Low Voter Turnout in Algeria Alarms Government, Political Parties
By: Translated from El-Khabar (Algeria).
Voters and ballot boxes have become repulsive forces. A state of alienation, apathy, abstention and boycott [is plaguing the country]. This has prompted the government, political parties, politicians and sociologists to search for the reason behind this loss of ''appetite'' for elections regardless of their type. Rates of participation in the last elections reveal that abstention has become the rule, not the exception. This has prompted the Minister of the Interior, Dahou Ould Kablia, to send text messages to citizens yesterday [January 20, 2012] urging them to vote saying, "I am personally haunted by the electoral (abstention) craze."
About This Article
In recent elections, Algerians have largely steered clear of the polls. Voter turnout dipped to 35% in 2007, and as a new round of parliamentary elections approaches, the government and campaigning politicians are working hard to attract citizens back to the voting booths. A team of El-Khabar journalists report.Publisher: El-Khabar (Algeria)
Algerians Lose "Appetite" for Elections Government, Parties and Candidates Demand Explanation of Phenomenon
First Published: January 21, 2012
Posted on: January 26 2012
Translated by: Sami-Joe Abboud
Categories : Algeria
MPs’ Wages Exceed 30 Million [Algerian Dinar] and Prompt ''Collective Punishment'' of Candidates
Ministry of Interior ''Flirts'' with Voters via SMS to Ward Off Specter of [Voter] Abstention
About four months prior to legislative elections, the Ministry of the Interior has entered into a race against time to confront the abstention phenomenon via technology. In fact, yesterday [January 20, 2012] it launched its first awareness campaign to highlight the importance of the elections through millions of text messages sent to Algerians to tell them that ''voting is both an act of citizenship and a duty."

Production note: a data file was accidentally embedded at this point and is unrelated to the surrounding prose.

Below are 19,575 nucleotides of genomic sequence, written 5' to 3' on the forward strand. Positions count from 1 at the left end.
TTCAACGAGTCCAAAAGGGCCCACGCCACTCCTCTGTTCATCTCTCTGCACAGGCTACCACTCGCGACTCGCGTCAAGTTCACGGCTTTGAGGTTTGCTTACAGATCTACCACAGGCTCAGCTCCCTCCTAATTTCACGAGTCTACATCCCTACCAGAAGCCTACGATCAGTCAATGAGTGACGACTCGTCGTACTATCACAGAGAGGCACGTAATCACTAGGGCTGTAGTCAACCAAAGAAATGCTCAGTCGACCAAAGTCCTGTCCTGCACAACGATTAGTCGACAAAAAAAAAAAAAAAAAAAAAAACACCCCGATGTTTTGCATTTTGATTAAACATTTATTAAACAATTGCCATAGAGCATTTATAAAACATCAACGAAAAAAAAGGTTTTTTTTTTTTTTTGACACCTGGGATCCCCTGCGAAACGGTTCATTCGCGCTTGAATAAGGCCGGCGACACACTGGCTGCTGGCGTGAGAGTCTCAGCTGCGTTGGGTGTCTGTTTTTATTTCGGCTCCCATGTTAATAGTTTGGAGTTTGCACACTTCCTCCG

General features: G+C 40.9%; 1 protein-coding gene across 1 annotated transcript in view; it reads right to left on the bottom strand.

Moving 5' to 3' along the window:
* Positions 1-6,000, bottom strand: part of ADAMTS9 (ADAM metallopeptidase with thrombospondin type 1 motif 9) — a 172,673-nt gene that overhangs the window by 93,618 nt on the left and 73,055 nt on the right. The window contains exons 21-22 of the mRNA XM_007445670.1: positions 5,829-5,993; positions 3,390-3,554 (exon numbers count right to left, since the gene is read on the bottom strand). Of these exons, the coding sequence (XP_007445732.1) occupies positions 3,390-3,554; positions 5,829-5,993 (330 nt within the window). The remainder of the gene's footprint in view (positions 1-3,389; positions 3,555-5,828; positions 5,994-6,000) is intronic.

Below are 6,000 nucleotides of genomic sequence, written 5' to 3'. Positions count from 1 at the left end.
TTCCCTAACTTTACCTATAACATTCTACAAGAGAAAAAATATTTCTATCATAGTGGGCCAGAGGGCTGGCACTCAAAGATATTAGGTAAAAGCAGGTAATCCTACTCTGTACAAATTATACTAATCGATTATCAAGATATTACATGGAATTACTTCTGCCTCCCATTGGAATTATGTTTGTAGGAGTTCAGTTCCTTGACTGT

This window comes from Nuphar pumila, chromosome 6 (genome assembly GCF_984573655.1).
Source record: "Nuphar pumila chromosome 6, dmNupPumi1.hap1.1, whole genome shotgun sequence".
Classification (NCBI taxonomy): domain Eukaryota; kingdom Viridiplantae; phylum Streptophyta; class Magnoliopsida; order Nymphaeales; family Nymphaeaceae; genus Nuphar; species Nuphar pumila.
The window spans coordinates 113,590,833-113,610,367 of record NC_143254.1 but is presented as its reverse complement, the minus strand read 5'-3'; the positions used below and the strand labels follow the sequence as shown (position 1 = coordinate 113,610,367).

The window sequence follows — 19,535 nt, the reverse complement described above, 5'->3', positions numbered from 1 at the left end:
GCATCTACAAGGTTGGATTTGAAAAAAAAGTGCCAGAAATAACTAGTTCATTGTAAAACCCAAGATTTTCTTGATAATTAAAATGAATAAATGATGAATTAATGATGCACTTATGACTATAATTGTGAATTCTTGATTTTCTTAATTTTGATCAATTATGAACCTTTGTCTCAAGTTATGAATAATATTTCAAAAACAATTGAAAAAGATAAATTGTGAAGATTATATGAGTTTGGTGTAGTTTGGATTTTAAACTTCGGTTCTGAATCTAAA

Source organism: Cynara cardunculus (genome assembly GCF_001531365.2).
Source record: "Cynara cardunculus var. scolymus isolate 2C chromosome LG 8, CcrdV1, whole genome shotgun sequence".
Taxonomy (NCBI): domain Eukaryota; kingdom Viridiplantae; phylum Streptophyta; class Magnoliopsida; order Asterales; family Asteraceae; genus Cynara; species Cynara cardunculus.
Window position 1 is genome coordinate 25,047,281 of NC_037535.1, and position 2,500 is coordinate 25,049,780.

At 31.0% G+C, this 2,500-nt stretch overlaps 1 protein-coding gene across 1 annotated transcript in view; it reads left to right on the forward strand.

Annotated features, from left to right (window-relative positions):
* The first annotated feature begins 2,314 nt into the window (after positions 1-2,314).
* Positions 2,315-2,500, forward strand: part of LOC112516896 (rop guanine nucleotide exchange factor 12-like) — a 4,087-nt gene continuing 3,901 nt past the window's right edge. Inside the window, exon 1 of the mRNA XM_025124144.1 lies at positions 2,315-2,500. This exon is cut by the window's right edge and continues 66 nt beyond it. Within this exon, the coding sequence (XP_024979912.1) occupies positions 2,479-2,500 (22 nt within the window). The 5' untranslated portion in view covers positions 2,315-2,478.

Algerians received […] text messages from the Ministry of the Interior urging them to vote. [This awareness campaign], nearly four months prior to elections, reveals that the ministry is really dreading a "rebellion" against the upcoming elections. [Such a rebellion] reveals the citizens’ non-satisfaction with the political reforms launched by President Bouteflika a year ago, and their opposition to the candidates who belong to the established political parties as well as to new ones.
Interior Minister Dahou Ould Kablia’s recent restatement of the government’s concerns over citizen abstention from the elections scheduled for next May reveals fears emerging from the government’s [bitter experience] of the 2007 parliamentary elections. In fact, these elections only attracted 35% of the electorate. This ratio has developed a ''complex'' among official bodies, leading them to review the electoral campaigns of the 2009 presidential elections.
The road ahead for the government will [require] it to challenge and convince Algerians of the importance of voting. [It will not be an easy task]. In fact, the parliament’s "weak'' performance over the [last four years] may lead [citizens] to resort to ''collective punishment,” for which the prospective candidates of upcoming parliamentary elections will pay the price. In fact, Algerians had a bad impression of a parliament [with poor recommendations]. Indeed, it was considered non-representative because no more than 35% of the electorate had participated in its [coming to power]. It was further described as ''open to bribery'' by the Socialist Forces Front (FFS) and the Rally for Culture and Democracy (RCD), given that it approved fictional MP wage increases [mere] days prior to the amendment of the Constitution. Moreover, it [yielded to the demands] of the government, which turned it into a "recording studio” [for its pronouncements], rather than a legislative authority.
Whereas the government was making efforts to prove to Algerians that the essence of the political game had changed, using political reforms as proof and talking up the new [clean] political parties and the charisma of their leaders, it may still face the "30 million centimes dilemma." This could affect all of the candidates, amidst the general impression that parliament represents the clearest path to wealth. This factor may replace ''individual punishment'' with "collective punishment.'' And even the recent individual performance of some MPs in the opposition will not be able to ward off this [punishment] given a new “value developed within the community,” which openly refuses granting 30 million centimes to MPs who disappear right after being elected and voluntarily turn over their powers to [meet] the government’s [demands].